One of the most common facets across cultures is the association of the home not with bricks or mortar, but with family. According to Mallet (2004: 74), “home encompasses the house or dwelling that a person lived in immediately after birth and/or their childhood family house(s). It also symbolizes the family relationships and life courses enacted within those spaces”, and, significantly, “without the family a home is ‘only a house’”. In times of upheaval or transition especially, home as personified in its tie to familial bonds can rise to the forefront.
Take, for instance, the milestone of leaving one’s childhood home to embark on an independent life. Such a time of uncertainty and turmoil for both parents and children can be imbued with many conflicting emotions surrounded by leaving familiar comforts. As Gallin (1966: 210) illustrates with an example of a departing daughter from Taiwan Hokkien familial household:
The departure is accompanied by a good deal of crying by the girl, her mother, and other women of the immediate family. These tears, of course, reflect sincere regret at parting as well as the girl’s fear at leaving the familiarity of her home and family. There is no doubt, however, that much of the girl’s weeping is a conventional display of filial piety to show that she regrets leaving the home where she has been brought up and treated so well all her life. To smile on this occasion or not to weep for all to see would be extremely disrespectful toward her parents.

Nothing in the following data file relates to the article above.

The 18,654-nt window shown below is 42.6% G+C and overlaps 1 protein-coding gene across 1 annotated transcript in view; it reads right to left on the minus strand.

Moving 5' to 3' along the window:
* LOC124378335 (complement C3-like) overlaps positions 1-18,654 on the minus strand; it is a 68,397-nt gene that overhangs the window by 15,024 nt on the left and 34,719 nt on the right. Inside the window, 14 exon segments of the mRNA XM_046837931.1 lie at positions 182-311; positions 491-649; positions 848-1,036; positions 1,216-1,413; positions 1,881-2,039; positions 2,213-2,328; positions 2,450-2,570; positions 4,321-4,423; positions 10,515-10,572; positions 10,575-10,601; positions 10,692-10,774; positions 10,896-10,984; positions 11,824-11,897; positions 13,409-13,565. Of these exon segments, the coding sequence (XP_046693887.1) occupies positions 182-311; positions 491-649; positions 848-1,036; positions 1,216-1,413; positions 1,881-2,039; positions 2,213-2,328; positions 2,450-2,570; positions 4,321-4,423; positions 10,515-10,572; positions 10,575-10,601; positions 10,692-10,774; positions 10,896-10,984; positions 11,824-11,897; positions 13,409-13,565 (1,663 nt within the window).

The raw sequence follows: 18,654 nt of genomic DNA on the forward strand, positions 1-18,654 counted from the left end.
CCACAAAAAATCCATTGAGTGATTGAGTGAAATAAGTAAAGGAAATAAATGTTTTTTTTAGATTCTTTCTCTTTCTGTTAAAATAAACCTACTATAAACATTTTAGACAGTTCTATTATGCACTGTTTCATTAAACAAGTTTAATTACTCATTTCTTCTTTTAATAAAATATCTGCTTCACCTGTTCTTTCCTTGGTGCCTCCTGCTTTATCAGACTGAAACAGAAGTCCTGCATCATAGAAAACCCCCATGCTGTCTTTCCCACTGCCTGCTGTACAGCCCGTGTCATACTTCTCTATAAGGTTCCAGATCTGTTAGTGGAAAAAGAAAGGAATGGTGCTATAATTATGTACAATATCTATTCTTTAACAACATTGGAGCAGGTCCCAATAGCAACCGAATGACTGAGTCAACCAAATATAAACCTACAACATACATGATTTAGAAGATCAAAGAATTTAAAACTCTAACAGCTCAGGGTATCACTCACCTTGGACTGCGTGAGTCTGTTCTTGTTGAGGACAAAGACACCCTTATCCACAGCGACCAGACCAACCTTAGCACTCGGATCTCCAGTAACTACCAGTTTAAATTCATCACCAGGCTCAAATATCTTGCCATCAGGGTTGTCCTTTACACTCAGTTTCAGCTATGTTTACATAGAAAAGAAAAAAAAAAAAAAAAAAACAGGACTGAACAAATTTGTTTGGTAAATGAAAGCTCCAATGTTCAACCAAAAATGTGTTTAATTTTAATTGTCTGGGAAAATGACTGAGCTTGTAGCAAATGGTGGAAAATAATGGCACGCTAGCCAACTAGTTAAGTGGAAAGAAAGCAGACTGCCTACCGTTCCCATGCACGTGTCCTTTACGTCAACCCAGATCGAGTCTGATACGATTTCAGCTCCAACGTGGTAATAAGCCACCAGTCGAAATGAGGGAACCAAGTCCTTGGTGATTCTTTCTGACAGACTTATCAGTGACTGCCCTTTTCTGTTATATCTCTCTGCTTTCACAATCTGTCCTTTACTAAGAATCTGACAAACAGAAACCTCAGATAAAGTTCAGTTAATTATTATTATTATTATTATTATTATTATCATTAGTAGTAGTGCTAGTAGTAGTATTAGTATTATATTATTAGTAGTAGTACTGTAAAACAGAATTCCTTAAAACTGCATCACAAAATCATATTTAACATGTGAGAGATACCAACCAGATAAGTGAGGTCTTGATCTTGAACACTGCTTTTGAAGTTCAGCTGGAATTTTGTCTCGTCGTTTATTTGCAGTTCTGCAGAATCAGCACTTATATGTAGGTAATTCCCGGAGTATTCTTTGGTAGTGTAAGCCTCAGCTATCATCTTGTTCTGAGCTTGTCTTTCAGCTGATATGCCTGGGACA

Departures are bound to bring family and one’s understanding and connection to the physicality of home to the fore. No stronger is the association of home and family than in the context of migrants or transnational cultures. To not only leave one’s town or region of origin, but to move to another country or continent, and to thereby lose the physical connection to a place imbued with a lifetime of comfort and stability, can be disorienting. It can be especially distressing for migrants or refugees who find that they are forced to move from their home(land) for financial or personal security reasons beyond their control.
The case of Hmong refugees in North American illustrates these feelings of despair as well as related psychological distress caused by the decision to leave home and resettle in the US: